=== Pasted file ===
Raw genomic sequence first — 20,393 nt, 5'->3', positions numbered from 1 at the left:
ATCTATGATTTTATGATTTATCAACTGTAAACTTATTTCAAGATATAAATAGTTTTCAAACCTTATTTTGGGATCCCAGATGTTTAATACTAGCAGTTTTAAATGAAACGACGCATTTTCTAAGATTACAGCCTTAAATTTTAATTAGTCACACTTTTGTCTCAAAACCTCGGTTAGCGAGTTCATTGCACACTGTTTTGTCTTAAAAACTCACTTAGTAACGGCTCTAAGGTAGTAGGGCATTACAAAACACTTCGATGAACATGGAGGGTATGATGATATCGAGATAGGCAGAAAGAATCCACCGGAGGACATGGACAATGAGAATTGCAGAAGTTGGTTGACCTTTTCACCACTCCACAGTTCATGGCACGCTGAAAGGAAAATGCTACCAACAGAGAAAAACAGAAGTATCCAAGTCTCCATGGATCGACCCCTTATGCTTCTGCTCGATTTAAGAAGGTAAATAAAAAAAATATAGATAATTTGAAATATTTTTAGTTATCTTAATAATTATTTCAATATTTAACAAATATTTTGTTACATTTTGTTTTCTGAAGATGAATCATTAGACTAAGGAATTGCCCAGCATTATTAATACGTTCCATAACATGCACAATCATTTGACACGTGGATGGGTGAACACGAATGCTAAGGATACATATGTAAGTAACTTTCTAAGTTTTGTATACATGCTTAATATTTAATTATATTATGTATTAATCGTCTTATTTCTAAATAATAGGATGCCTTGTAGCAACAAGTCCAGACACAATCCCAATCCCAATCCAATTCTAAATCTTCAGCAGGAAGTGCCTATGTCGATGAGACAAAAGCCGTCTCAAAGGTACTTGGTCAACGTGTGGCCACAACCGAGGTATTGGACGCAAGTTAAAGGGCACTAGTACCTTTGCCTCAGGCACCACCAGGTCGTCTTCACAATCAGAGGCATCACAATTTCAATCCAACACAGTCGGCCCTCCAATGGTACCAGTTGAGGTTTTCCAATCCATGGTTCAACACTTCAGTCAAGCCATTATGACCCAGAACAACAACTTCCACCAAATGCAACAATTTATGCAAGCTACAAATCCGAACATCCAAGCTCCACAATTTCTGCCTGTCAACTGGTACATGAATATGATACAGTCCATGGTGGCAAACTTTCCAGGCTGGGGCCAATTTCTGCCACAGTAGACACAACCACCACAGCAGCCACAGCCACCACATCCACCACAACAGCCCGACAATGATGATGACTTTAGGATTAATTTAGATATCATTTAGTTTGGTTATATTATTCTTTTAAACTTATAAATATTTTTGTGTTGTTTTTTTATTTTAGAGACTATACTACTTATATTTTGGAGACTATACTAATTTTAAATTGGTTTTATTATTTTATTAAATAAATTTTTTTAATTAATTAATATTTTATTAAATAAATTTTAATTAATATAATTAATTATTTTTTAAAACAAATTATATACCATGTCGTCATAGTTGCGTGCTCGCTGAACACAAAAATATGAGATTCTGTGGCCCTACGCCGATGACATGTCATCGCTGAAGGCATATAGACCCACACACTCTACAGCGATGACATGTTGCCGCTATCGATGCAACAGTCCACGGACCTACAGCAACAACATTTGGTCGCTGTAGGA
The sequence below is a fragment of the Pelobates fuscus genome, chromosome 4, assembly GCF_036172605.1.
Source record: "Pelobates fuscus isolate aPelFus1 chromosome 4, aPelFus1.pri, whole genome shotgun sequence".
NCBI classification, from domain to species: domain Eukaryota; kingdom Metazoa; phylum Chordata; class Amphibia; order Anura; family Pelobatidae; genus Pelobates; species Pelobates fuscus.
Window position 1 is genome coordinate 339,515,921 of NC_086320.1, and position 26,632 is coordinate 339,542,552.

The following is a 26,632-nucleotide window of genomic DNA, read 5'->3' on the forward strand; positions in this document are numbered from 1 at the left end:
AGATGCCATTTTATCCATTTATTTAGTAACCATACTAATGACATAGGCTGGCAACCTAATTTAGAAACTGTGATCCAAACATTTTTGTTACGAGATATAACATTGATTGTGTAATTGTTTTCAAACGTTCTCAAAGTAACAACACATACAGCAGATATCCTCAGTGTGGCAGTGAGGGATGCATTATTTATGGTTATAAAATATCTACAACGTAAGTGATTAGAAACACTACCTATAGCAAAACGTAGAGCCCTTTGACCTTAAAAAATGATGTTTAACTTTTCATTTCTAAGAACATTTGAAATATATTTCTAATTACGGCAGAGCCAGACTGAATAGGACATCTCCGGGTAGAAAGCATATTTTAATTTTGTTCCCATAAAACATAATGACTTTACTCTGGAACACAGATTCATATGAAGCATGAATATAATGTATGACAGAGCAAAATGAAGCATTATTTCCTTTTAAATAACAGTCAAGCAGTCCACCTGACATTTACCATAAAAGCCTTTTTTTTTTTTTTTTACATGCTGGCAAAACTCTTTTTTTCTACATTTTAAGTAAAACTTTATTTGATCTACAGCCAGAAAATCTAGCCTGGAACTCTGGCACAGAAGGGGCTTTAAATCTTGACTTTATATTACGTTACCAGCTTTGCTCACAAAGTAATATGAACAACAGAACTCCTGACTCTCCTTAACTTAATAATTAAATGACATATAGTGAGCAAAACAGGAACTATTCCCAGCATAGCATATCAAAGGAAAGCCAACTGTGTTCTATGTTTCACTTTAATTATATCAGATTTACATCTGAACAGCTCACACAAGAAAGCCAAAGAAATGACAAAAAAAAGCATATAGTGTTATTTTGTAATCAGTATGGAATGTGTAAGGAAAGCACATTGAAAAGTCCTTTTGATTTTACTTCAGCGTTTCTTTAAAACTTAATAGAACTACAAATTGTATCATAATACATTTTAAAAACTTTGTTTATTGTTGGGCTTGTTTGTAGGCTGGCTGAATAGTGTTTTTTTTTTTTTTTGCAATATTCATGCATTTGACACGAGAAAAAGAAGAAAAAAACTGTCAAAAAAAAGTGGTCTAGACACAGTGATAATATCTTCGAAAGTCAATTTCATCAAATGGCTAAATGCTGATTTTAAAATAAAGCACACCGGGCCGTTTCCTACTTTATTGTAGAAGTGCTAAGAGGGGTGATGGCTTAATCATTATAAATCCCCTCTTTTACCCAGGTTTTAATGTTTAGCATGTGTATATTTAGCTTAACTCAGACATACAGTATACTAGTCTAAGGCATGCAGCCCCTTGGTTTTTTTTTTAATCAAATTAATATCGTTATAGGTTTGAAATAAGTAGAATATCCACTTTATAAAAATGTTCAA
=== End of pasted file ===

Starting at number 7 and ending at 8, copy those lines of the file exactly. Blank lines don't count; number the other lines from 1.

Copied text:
The following is a 26,632-nucleotide window of genomic DNA, read 5'->3' on the forward strand; positions in this document are numbered from 1 at the left end:
AGATGCCATTTTATCCATTTATTTAGTAACCATACTAATGACATAGGCTGGCAACCTAATTTAGAAACTGTGATCCAAACATTTTTGTTACGAGATATAACATTGATTGTGTAATTGTTTTCAAACGTTCTCAAAGTAACAACACATACAGCAGATATCCTCAGTGTGGCAGTGAGGGATGCATTATTTATGGTTATAAAATATCTACAACGTAAGTGATTAGAAACACTACCTATAGCAAAACGTAGAGCCCTTTGACCTTAAAAAATGATGTTTAACTTTTCATTTCTAAGAACATTTGAAATATATTTCTAATTACGGCAGAGCCAGACTGAATAGGACATCTCCGGGTAGAAAGCATATTTTAATTTTGTTCCCATAAAACATAATGACTTTACTCTGGAACACAGATTCATATGAAGCATGAATATAATGTATGACAGAGCAAAATGAAGCATTATTTCCTTTTAAATAACAGTCAAGCAGTCCACCTGACATTTACCATAAAAGCCTTTTTTTTTTTTTTTTACATGCTGGCAAAACTCTTTTTTTCTACATTTTAAGTAAAACTTTATTTGATCTACAGCCAGAAAATCTAGCCTGGAACTCTGGCACAGAAGGGGCTTTAAATCTTGACTTTATATTACGTTACCAGCTTTGCTCACAAAGTAATATGAACAACAGAACTCCTGACTCTCCTTAACTTAATAATTAAATGACATATAGTGAGCAAAACAGGAACTATTCCCAGCATAGCATATCAAAGGAAAGCCAACTGTGTTCTATGTTTCACTTTAATTATATCAGATTTACATCTGAACAGCTCACACAAGAAAGCCAAAGAAATGACAAAAAAAAGCATATAGTGTTATTTTGTAATCAGTATGGAATGTGTAAGGAAAGCACATTGAAAAGTCCTTTTGATTTTACTTCAGCGTTTCTTTAAAACTTAATAGAACTACAAATTGTATCATAATACATTTTAAAAACTTTGTTTATTGTTGGGCTTGTTTGTAGGCTGGCTGAATAGTGTTTTTTTTTTTTTTTGCAATATTCATGCATTTGACACGAGAAAAAGAAGAAAAAAACTGTCAAAAAAAAGTGGTCTAGACACAGTGATAATATCTTCGAAAGTCAATTTCATCAAATGGCTAAATGCTGATTTTAAAATAAAGCACACCGGGCCGTTTCCTACTTTATTGTAGAAGTGCTAAGAGGGGTGATGGCTTAATCATTATAAATCCCCTCTTTTACCCAGGTTTTAATGTTTAGCATGTGTATATTTAGCTTAACTCAGACATACAGTATACTAGTCTAAGGCATGCAGCCCCTTGGTTTTTTTTTTAATCAAATTAATATCGTTATAGGTTTGAAATAAGTAGAATATCCACTTTATAAAAATGTTCAA